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Combing Through Information, Part 2:

We’ve photographed objects, scanned journals, and gathered materials- what now? This is where the real archival practice starts to take form, where we make sense of what we have. I remember describing my method to Belén as “gathering all the nest of information, and taking a comb to straighten it out.” What I mean by this is that our information is not accessible in its current state. Sure, Belén and I might know where her files are, as we have first-hand experience working with them, but can that knowledge be replicated by an outside party? For an archive to work as it is intended, the information must be made accessible in clear and concise paths of knowledge- so having labels, categories, and organization that promotes the ease of access to materials.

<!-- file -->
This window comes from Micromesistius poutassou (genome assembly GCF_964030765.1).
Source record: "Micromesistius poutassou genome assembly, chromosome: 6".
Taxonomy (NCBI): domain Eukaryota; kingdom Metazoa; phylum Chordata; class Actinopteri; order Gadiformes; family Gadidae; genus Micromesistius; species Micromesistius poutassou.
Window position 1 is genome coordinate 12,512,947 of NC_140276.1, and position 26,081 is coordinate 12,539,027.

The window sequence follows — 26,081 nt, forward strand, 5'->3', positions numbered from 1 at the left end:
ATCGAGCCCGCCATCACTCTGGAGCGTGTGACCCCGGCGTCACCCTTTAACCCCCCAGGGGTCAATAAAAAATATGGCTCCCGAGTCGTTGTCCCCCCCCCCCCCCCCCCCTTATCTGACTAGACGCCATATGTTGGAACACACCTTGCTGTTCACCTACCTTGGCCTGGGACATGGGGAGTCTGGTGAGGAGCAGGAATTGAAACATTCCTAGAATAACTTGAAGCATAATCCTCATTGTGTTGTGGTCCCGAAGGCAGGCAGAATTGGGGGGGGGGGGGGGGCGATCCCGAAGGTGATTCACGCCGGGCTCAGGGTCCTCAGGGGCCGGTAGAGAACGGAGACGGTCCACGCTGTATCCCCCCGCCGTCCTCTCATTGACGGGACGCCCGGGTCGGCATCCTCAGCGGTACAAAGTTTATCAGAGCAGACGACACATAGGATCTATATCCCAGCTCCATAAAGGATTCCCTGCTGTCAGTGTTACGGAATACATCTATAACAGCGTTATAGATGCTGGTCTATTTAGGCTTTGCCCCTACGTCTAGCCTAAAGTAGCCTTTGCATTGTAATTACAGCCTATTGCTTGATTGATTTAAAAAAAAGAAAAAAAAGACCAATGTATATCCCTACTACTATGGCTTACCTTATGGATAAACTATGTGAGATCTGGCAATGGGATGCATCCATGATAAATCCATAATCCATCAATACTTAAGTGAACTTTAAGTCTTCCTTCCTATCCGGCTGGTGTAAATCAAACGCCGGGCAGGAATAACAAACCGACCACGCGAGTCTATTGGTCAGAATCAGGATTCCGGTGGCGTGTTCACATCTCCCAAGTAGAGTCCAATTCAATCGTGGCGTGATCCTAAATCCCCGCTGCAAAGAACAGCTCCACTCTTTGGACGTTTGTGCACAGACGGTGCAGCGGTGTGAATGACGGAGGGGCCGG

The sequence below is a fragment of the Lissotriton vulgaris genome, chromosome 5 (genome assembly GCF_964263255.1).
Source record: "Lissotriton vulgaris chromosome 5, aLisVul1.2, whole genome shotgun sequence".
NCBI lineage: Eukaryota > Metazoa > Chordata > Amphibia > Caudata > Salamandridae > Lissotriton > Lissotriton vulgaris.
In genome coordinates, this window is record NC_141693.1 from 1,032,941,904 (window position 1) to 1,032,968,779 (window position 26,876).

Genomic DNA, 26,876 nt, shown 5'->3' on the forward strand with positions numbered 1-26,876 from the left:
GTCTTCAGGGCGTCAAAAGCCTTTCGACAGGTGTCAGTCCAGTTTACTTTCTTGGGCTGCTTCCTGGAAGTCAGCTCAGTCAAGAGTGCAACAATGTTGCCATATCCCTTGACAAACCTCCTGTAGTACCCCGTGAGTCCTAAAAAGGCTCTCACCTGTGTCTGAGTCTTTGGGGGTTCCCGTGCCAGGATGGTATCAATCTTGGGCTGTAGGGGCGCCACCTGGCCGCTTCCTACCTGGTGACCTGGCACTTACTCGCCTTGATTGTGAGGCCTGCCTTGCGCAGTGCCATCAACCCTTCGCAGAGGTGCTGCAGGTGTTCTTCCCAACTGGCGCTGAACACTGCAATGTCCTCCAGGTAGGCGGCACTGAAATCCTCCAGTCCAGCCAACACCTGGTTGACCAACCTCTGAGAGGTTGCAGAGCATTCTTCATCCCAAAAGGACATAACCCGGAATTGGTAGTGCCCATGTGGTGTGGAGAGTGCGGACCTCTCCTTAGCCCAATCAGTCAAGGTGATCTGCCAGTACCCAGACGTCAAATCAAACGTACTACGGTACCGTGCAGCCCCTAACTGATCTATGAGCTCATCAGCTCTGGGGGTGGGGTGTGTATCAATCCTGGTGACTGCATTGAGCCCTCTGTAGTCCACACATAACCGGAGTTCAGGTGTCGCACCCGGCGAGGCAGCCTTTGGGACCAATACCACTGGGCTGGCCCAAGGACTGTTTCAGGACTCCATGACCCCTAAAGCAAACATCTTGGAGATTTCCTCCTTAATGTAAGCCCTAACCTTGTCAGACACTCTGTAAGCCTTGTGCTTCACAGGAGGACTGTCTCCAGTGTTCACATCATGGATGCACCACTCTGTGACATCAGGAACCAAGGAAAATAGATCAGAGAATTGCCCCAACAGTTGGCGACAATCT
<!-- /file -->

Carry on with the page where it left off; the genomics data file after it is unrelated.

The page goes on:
To do so, we must first make sense of the collected information. As much as I’m working to digitize the material, I’m also researching it in a way, as having first hand knowledge of the material helps with categorizing it. With the input of Belén, we have started to make categories and proper labels on the material. To properly comb out the information, we created clear pathways of access by organizing materials into these labeled categories. This ensures that the information can be easily navigated and understood by both ourselves and others who may access the archive. The goal is to streamline the archival process and make valuable resources readily available. In the most basic of terms, combining information is to organize.

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